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Symposium examines the potential of machine learning in health care

The excitement around machine learning in medicine has permeated the world of clinicians and researchers. While artificial intelligence is unlikely to replace medical professionals in the near future, a new era of machine-learning applications to medicine is poised to revolutionize health care.

The Sept. 27-28 symposium “Bridging the Divide: Machine Learning in Medicine,” held at the Cornell Lab of Ornithology, brought together researchers and clinicians from Cornell’s Ithaca campus and Weill Cornell Medicine to discuss recent work and initiate collaborations in the field of machine learning in medicine.

“When I came to Cornell’s Ithaca campus after seven years at Weill, it was apparent to me the potential for fruitful collaborations between academics at Cornell in Ithaca and clinicians and researchers at Weill Cornell in the area of machine learning in health care. The interest we saw at the symposium, with over 100 in-person attendees and 60 remote attendees, was just the beginning,” said Amy Kuceyeski, an assistant professor of mathematics in radiology and in neuroscience at the Feil Family Brain and Mind Research Institute at Weill Cornell Medicine and adjunct professor in biological statistics and computational biology in the College of Agriculture and Life Sciences.

The organizing team also included Mert Sabuncu, assistant professor of electrical and computer engineering and biomedical engineering; Martin T. Wells, the Charles A. Alexander Professor of Statistical Sciences and chair of the Departments of Statistical Science and Biological Statistics and Computational Biology; and James K. Min, professor of medicine and radiology and director of the Dalio Institute for Cardiovascular Imaging at NewYork-Presbyterian and Weill Cornell.

The keynote speaker, Dorin Comaniciu, vice president for artificial intelligence at Siemens Healthineers, talked about the applications of artificial intelligence technologies in health care targeting three key outcomes: patient experience, patient outcomes and quality of care.

In a poster session, 18 trainees from both campuses presented topics ranging from automated diagnosis of peripheral edema to neural network-based segmentation of 3D in vivo multiphoton images of cortical vasculature. Prizes were awarded to the top poster presenters: first prize was awarded to postdoctoral fellow Adrian Dalca (electrical and computer engineering) for his development of a fast algorithm for automated brain MRI registration; second prize was awarded to Casey Cazer (College of Veterinary Medicine) for her work using association rule mining to identify multidrug resistance patterns and third prize was awarded to postdoc Pegah Khosravi (Weill Cornell Medicine) for her work on deep neural network classification of pathology images.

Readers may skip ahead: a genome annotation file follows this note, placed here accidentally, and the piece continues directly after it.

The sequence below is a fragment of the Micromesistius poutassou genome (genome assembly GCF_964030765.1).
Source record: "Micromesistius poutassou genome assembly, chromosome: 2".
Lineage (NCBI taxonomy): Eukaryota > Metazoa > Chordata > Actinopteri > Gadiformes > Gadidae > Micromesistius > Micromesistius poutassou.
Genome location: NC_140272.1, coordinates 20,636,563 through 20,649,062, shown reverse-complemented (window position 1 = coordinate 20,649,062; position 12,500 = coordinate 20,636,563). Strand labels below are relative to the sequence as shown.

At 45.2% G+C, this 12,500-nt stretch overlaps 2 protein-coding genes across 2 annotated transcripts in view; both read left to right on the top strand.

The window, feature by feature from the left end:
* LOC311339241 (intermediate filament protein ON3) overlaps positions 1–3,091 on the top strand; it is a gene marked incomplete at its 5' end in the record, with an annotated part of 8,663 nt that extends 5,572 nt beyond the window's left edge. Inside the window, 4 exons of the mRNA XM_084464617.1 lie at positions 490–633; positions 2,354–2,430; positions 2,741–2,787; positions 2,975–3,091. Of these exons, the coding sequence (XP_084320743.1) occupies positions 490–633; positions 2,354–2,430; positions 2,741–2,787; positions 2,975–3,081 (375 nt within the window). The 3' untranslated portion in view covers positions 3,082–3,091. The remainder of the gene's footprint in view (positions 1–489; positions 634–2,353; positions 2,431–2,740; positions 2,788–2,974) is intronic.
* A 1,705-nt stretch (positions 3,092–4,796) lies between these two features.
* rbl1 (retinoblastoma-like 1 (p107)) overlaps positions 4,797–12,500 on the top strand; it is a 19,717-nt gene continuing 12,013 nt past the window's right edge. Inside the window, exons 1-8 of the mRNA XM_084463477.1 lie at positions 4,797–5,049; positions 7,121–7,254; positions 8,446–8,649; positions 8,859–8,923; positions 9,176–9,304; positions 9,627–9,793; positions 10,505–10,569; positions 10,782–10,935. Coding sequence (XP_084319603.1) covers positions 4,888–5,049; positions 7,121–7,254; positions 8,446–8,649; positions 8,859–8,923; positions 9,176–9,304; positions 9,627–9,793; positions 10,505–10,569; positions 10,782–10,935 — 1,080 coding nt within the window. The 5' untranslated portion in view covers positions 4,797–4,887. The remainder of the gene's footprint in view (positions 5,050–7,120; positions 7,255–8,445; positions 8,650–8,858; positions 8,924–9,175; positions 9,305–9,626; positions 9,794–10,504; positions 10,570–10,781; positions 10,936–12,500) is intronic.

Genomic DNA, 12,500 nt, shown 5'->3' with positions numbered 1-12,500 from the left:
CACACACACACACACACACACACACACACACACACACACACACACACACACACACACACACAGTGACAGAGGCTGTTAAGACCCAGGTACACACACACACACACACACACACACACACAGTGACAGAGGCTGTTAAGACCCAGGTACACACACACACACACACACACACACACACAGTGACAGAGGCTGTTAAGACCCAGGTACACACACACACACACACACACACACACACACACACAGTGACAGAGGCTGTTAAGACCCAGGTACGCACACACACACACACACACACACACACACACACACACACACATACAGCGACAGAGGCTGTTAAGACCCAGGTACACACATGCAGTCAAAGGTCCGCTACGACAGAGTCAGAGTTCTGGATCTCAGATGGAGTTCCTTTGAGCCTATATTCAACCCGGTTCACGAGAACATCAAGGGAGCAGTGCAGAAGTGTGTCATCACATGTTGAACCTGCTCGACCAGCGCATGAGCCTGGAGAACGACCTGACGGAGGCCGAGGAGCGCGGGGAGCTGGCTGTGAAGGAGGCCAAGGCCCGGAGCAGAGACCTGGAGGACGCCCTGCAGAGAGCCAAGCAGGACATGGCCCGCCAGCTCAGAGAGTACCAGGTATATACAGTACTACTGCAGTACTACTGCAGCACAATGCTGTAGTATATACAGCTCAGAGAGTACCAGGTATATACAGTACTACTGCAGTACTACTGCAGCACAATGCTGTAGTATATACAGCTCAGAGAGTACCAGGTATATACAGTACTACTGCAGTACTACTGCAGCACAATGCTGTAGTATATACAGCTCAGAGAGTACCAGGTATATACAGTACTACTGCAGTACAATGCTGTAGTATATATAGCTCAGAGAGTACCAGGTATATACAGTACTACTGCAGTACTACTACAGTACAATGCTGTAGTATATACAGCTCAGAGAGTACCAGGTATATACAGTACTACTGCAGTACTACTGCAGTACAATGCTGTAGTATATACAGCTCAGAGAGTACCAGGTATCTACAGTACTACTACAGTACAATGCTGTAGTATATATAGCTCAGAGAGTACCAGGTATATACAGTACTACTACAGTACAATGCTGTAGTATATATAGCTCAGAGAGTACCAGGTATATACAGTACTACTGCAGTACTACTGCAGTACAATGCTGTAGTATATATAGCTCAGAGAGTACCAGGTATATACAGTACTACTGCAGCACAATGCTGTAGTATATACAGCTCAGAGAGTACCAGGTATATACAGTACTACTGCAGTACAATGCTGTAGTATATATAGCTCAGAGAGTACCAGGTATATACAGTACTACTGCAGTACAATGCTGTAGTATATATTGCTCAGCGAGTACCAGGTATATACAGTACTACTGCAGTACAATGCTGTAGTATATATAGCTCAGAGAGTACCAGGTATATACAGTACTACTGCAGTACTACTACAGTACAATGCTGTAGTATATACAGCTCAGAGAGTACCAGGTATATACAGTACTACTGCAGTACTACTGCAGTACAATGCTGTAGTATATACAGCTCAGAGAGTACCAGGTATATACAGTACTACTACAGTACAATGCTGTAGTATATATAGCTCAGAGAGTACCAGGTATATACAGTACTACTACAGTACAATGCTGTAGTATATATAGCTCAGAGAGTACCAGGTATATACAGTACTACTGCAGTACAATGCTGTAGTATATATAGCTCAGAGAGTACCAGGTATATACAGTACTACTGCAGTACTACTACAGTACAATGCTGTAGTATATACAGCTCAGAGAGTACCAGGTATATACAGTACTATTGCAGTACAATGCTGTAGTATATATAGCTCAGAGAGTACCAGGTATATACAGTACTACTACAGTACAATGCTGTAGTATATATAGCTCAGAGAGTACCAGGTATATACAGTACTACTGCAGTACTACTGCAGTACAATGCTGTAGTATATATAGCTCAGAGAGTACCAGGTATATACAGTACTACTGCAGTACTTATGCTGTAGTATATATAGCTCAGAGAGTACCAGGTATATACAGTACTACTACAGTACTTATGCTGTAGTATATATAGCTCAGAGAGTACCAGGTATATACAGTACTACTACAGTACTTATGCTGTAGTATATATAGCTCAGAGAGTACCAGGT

Support for the Intercampus Machine Learning Symposium came from the Office of the Vice Provost for Academic Integration led by Dr. Gary Koretzky. Koretzky is currently focused on developing programs to enrich scholarship at Cornell by identifying opportunities and reducing barriers for collaborations.

“I was thrilled with the energy apparent at the Machine Learning Symposium. It was clear that investigators from New York City were learning about methods and approaches spearheaded by colleagues in Ithaca and that Ithaca faculty were already envisioning applications of their work to the clinical setting,” Koretzky said. “This symposium was precisely what we hoped for when we published the request for applications for intercampus symposia and serves as a model for future such events.”

Other departments from both campuses, including the Department of Radiology at Weill Cornell Medicine, the Department of Biological Statistics and Computational Biology and the Department of Electrical and Computer Engineering from Cornell-Ithaca, also provided support for the symposium.

The organizing team plans to continue the collaborations kindled at the symposium by hosting a wiki on its website, accessible to faculty and trainees from both campuses, listing proposals for projects looking for collaborators, grant opportunities, resources and events within the field of quantitative medicine.

This article also appeared in the Cornell Chronicle.